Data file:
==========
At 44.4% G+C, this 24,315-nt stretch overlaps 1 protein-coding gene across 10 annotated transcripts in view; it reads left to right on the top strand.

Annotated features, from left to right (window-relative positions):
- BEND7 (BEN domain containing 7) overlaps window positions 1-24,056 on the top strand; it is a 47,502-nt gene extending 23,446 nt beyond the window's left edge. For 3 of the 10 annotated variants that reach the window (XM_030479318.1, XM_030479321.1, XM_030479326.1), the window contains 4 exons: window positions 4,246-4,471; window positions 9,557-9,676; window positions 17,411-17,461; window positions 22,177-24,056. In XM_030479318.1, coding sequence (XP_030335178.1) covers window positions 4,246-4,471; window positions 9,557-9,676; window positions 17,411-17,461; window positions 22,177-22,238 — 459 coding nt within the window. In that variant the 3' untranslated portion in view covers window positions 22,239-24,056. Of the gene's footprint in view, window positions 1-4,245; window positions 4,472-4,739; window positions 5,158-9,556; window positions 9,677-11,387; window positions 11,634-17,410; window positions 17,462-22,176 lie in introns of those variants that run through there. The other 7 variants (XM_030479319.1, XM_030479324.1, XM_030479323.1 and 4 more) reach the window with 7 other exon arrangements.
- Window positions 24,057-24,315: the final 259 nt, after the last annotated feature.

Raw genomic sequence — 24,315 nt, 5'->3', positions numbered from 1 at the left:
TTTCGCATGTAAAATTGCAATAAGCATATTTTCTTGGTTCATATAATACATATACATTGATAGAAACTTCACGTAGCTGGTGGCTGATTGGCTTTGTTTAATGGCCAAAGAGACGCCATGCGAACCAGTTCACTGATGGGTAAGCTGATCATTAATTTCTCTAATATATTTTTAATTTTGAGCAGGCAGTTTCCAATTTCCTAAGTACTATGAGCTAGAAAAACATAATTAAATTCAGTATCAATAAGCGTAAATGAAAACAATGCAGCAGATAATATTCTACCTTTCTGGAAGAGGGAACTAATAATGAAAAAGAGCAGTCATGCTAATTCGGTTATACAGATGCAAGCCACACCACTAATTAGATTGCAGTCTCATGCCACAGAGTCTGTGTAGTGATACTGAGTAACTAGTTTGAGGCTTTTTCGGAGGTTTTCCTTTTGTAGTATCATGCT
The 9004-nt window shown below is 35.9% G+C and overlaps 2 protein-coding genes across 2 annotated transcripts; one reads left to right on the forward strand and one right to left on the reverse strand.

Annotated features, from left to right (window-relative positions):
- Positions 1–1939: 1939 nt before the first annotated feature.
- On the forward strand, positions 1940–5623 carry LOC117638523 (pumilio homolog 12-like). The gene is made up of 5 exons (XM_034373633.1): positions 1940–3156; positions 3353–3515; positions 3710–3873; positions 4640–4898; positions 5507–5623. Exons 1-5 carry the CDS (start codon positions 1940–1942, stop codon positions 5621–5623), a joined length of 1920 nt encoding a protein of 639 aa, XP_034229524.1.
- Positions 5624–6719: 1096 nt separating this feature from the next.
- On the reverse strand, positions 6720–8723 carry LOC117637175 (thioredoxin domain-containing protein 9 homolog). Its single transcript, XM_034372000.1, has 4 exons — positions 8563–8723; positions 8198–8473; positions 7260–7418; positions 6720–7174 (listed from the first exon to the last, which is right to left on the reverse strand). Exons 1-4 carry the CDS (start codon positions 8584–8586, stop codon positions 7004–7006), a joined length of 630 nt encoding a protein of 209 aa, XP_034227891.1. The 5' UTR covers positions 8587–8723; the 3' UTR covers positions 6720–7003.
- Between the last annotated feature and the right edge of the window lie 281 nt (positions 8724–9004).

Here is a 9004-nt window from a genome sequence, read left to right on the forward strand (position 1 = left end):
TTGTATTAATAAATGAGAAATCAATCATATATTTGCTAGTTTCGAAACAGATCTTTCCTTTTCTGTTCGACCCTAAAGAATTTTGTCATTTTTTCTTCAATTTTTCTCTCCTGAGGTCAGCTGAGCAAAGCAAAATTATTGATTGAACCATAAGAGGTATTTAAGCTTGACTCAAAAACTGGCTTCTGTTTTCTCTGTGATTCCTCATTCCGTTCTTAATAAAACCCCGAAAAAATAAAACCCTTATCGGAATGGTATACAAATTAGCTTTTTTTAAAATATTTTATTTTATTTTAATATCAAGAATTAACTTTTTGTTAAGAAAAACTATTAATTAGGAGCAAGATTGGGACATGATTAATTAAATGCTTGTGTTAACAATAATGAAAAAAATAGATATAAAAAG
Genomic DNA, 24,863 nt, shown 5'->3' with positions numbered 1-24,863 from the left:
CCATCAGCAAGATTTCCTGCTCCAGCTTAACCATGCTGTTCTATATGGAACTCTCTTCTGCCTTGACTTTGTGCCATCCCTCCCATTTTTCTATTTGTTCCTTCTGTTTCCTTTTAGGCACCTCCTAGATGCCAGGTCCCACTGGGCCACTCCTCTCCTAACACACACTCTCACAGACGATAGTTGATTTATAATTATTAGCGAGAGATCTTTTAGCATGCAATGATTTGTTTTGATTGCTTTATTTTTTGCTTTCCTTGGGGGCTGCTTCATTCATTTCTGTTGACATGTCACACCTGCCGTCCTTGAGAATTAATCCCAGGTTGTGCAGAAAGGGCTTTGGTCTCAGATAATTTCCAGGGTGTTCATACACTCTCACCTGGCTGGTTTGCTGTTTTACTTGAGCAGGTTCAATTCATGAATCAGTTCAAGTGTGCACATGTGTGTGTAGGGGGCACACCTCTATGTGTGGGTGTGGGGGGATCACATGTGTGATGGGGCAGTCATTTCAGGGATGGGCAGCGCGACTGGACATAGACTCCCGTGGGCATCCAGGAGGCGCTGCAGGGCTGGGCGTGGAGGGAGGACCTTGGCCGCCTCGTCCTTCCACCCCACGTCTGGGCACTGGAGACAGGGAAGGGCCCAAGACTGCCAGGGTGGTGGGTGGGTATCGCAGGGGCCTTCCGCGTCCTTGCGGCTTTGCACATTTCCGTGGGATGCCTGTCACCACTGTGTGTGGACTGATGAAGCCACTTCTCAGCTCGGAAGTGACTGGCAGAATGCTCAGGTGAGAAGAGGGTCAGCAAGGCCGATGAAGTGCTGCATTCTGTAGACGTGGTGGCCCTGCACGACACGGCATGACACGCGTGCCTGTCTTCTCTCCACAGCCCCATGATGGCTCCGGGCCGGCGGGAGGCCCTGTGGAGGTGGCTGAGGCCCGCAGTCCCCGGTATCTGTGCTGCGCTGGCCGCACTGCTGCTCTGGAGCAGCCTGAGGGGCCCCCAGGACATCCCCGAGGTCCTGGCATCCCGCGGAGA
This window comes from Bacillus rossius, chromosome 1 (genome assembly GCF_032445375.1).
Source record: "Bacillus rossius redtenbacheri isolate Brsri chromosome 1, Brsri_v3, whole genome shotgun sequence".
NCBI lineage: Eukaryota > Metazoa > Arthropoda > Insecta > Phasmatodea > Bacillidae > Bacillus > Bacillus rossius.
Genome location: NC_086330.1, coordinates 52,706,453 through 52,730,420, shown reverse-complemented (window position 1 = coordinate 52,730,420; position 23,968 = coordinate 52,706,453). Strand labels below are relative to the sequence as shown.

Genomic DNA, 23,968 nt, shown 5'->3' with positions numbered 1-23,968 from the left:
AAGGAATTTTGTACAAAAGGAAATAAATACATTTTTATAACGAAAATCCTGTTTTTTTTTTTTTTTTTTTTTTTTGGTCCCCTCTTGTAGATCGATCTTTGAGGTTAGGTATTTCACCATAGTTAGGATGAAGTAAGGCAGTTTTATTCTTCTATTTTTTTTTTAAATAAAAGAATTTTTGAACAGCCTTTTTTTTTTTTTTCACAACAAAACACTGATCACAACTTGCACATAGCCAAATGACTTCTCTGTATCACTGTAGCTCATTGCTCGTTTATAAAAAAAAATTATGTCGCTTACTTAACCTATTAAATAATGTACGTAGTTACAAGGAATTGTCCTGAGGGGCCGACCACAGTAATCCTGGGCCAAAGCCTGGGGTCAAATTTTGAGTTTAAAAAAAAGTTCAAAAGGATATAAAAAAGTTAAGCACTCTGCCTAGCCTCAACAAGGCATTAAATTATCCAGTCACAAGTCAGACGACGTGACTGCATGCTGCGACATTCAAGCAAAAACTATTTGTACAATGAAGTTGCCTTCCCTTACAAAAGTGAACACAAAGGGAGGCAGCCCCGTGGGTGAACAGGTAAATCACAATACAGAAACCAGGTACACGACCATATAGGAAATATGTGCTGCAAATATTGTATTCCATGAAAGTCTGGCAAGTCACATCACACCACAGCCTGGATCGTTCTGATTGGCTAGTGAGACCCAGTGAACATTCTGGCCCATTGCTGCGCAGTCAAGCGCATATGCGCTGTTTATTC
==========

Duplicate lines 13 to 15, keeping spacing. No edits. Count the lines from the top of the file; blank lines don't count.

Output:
- Between the last annotated feature and the right edge of the window lie 281 nt (positions 8724–9004).

Here is a 9004-nt window from a genome sequence, read left to right on the forward strand (position 1 = left end):
TTGTATTAATAAATGAGAAATCAATCATATATTTGCTAGTTTCGAAACAGATCTTTCCTTTTCTGTTCGACCCTAAAGAATTTTGTCATTTTTTCTTCAATTTTTCTCTCCTGAGGTCAGCTGAGCAAAGCAAAATTATTGATTGAACCATAAGAGGTATTTAAGCTTGACTCAAAAACTGGCTTCTGTTTTCTCTGTGATTCCTCATTCCGTTCTTAATAAAACCCCGAAAAAATAAAACCCTTATCGGAATGGTATACAAATTAGCTTTTTTTAAAATATTTTATTTTATTTTAATATCAAGAATTAACTTTTTGTTAAGAAAAACTATTAATTAGGAGCAAGATTGGGACATGATTAATTAAATGCTTGTGTTAACAATAATGAAAAAAATAGATATAAAAAG